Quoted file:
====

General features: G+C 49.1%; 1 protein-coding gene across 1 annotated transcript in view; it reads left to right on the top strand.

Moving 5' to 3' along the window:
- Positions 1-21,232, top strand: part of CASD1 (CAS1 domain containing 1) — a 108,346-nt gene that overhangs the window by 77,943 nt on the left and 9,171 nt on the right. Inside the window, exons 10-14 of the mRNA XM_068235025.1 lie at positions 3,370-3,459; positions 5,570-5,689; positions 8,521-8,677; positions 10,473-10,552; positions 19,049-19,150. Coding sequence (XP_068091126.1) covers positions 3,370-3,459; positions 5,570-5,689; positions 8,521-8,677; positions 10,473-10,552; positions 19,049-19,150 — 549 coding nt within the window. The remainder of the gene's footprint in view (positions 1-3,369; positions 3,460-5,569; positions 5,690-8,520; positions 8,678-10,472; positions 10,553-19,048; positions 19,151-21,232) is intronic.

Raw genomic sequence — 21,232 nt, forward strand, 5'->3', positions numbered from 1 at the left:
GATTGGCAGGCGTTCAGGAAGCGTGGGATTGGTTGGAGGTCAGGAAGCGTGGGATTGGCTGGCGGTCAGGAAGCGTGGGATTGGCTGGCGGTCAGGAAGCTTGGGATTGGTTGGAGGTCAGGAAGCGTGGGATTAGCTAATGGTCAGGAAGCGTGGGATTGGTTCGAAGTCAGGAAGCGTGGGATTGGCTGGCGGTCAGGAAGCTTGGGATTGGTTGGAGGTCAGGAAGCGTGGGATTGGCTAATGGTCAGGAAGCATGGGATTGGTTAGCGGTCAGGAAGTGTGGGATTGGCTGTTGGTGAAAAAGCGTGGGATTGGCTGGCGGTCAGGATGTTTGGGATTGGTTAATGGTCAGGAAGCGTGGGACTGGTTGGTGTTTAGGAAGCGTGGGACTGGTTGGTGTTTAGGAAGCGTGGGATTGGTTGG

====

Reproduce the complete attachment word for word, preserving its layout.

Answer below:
General features: G+C 49.1%; 1 protein-coding gene across 1 annotated transcript in view; it reads left to right on the top strand.

Moving 5' to 3' along the window:
- Positions 1-21,232, top strand: part of CASD1 (CAS1 domain containing 1) — a 108,346-nt gene that overhangs the window by 77,943 nt on the left and 9,171 nt on the right. Inside the window, exons 10-14 of the mRNA XM_068235025.1 lie at positions 3,370-3,459; positions 5,570-5,689; positions 8,521-8,677; positions 10,473-10,552; positions 19,049-19,150. Coding sequence (XP_068091126.1) covers positions 3,370-3,459; positions 5,570-5,689; positions 8,521-8,677; positions 10,473-10,552; positions 19,049-19,150 — 549 coding nt within the window. The remainder of the gene's footprint in view (positions 1-3,369; positions 3,460-5,569; positions 5,690-8,520; positions 8,678-10,472; positions 10,553-19,048; positions 19,151-21,232) is intronic.

Raw genomic sequence — 21,232 nt, forward strand, 5'->3', positions numbered from 1 at the left:
GATTGGCAGGCGTTCAGGAAGCGTGGGATTGGTTGGAGGTCAGGAAGCGTGGGATTGGCTGGCGGTCAGGAAGCGTGGGATTGGCTGGCGGTCAGGAAGCTTGGGATTGGTTGGAGGTCAGGAAGCGTGGGATTAGCTAATGGTCAGGAAGCGTGGGATTGGTTCGAAGTCAGGAAGCGTGGGATTGGCTGGCGGTCAGGAAGCTTGGGATTGGTTGGAGGTCAGGAAGCGTGGGATTGGCTAATGGTCAGGAAGCATGGGATTGGTTAGCGGTCAGGAAGTGTGGGATTGGCTGTTGGTGAAAAAGCGTGGGATTGGCTGGCGGTCAGGATGTTTGGGATTGGTTAATGGTCAGGAAGCGTGGGACTGGTTGGTGTTTAGGAAGCGTGGGACTGGTTGGTGTTTAGGAAGCGTGGGATTGGTTGG